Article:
Saturday, August 24, 2013
The Court of Appeal should have ordered a retrial of the high-profile murder of Mongolian Altantuya Shariibuu, instead of acquitting two former police commandos previously convicted of her killing, PKR’s R. Sivarasa said today.
The Subang MP stressed that the appellate court is empowered to do so, especially when there was a number of key witnesses who were not called during the High Court trial that led to the duo’s conviction in 2009.
“Even if the Court of Appeal found defects in the manner the High Court judge analysed the evidence and in the conduct of the prosecution in presenting the case, the proper order to make in this case was to order a retrial and not grant an acquittal,” Sivarasa told reporters here.
“There is ample power under the law in Section 60 of the Courts Judicature Act 1964 to order a retrial which is regularly done in appeals.”
In a decision that stirred controversy yesterday, a three-man panel of the appellate court unanimously ruled that Azilah Hadri and Sirul Azhar Umar be allowed to appeal their charges.
Azilah and Sirul, both formerly with the police’s Special Action Unit (UTK), had been found guilty in 2009 of committing the offence in Mukim Bukit Raja in Klang between 10pm on October 19, 2006 and 1am on October 20, 2006.
During the course of their trial, it was revealed that the Mongolian model was shot and her body blown-up with explosives in a jungle clearing on the night of October 19.
The duo had been charged under section 149 of the Penal Code, which carries the mandatory death sentence upon conviction.
Altantuya was said to have acted as a translator for Perimekar Sdn Bhd in Malaysia’s multi-billion ringgit purchase of two Scorpene-class submarines from French firm DCNS, prior to her murder.
Perimekar is owned by Abdul Razak Baginda, and reportedly received RM574 million in commission for providing support and co-ordination services to Putrajaya for the 2002 deal, back when Datuk Seri Najib Razak was the defence minister.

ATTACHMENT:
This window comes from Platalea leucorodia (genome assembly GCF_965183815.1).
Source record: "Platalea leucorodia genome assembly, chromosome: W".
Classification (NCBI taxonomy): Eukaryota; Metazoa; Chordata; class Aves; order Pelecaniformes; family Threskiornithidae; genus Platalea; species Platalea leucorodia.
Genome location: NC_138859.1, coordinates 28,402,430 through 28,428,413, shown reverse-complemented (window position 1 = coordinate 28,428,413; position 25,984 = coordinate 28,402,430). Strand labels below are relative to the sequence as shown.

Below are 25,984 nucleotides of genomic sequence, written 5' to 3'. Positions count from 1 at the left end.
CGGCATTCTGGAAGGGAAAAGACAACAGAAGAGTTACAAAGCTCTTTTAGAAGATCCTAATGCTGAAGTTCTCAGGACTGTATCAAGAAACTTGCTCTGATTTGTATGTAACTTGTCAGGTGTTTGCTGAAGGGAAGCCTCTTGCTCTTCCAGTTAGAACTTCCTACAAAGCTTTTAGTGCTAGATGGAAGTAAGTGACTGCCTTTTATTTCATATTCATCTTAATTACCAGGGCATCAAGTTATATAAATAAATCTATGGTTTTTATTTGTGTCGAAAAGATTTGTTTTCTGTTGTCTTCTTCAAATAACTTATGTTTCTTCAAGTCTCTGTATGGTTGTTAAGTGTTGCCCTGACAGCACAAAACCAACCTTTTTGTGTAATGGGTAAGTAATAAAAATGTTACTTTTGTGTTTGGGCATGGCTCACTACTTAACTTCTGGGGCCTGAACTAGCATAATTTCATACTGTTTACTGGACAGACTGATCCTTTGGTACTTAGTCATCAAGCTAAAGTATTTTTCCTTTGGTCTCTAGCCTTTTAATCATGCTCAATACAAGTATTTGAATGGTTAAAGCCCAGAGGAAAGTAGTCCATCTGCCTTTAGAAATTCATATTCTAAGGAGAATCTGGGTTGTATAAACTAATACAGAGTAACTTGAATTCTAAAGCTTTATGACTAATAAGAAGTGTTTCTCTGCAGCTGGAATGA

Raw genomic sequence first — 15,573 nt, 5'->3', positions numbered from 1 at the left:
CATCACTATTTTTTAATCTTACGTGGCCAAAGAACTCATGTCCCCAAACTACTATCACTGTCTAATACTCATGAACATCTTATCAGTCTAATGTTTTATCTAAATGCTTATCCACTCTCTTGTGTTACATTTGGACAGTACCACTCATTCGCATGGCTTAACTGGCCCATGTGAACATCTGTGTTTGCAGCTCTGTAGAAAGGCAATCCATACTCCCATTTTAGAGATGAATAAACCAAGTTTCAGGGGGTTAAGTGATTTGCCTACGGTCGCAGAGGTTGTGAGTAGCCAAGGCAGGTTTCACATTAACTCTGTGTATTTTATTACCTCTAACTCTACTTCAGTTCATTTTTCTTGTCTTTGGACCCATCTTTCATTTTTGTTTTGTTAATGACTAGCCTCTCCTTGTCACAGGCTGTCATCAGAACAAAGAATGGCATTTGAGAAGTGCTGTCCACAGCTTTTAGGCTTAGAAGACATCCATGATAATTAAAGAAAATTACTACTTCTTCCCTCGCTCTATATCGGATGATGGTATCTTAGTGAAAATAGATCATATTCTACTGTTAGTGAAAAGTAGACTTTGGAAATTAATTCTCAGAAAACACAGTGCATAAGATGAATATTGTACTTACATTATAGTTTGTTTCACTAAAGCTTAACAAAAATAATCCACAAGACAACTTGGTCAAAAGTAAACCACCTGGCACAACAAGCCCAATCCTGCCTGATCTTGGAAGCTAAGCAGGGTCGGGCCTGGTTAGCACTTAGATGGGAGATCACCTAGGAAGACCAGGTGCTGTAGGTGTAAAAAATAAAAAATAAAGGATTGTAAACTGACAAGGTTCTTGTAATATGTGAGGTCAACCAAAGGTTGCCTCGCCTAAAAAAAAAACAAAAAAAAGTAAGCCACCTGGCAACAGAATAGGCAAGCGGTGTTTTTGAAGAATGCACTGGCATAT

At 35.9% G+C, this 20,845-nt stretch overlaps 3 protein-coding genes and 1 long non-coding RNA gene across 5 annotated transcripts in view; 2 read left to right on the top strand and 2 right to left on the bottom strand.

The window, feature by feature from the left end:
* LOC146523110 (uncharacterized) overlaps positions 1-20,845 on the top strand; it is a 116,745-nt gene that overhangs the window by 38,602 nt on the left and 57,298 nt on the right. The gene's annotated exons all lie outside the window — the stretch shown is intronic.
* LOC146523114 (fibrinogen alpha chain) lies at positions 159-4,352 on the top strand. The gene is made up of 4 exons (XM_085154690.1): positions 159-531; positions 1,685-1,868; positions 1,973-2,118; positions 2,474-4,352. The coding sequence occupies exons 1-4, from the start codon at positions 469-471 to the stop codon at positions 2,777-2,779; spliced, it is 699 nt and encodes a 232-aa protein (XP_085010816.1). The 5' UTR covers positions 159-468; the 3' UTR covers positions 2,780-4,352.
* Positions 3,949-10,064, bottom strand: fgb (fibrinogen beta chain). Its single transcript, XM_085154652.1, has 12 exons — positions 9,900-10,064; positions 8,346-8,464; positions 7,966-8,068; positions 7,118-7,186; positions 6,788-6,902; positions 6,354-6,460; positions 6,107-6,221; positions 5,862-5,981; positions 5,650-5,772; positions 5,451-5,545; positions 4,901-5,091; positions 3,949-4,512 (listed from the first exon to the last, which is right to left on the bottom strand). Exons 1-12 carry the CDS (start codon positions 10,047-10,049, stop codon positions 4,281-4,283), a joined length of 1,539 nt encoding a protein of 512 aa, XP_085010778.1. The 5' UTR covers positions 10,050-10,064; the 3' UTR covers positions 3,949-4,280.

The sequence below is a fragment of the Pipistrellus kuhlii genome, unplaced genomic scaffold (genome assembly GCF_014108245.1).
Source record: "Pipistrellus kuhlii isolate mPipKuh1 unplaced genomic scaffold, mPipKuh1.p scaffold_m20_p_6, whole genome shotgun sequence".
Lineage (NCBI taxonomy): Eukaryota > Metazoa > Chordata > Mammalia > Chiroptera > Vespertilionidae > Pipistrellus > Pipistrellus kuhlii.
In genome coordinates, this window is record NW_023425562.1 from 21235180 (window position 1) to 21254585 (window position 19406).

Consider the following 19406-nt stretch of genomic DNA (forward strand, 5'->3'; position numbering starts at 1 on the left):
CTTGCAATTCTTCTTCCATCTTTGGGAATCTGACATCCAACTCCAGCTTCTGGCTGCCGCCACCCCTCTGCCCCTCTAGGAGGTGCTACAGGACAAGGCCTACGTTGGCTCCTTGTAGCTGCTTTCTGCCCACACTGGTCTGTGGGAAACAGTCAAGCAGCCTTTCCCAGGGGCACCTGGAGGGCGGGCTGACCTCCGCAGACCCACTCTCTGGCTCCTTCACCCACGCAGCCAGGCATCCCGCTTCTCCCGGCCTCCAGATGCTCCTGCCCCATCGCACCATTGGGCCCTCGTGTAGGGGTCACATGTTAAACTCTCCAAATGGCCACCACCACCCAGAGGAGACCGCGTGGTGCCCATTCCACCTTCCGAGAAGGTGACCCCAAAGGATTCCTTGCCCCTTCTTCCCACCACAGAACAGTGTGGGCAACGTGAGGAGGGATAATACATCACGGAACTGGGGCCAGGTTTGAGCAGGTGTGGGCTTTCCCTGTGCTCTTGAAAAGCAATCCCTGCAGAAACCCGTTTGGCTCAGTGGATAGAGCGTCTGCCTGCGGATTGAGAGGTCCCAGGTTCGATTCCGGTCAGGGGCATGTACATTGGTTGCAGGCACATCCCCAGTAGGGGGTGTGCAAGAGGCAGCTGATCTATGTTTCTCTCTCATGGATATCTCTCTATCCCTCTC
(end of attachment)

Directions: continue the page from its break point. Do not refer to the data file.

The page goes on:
Abdul Razak was initially charged with abetting Azilah and Sirul but was acquitted on October 31, 2008, after the Shah Alam High Court ruled that the prosecution had failed to establish a prima facie case against him.
Today, Sivarasa named DSP Musa Safiri, a former aide-de-camp to then defence minister Datuk Seri Najib Razak, as one of the main witnesses today, highlighting his link to Abdul Razak.
Besides Musa, Sivarasa also listed Najib, his former private secretary of 20 years Nasir Safar, his brother Nazim Razak, his wife Datin Seri Rosmah Mansor, businessman Deepak Jaikishan, and senior lawyer Tan Sri Cecil Abraham among key witnesses for the trial.
According to him, the witnesses would have been able to provide a possible motive for the murder if they had been called.
High Court judge Datuk Mohd Zaki Md Yassin has previously said that he had a problem establishing a motive for the case.
PKR is also calling for a royal commission of inquiry (RCI) into what it has called a “failed prosecution”, especially with the acquittal of Abdul Razak, Sirul and Azilah.
Sirul and Azilah were both released from Tapah Prison yesterday after the Court of Appeal overturned the decision on the high-profile 2006 murder.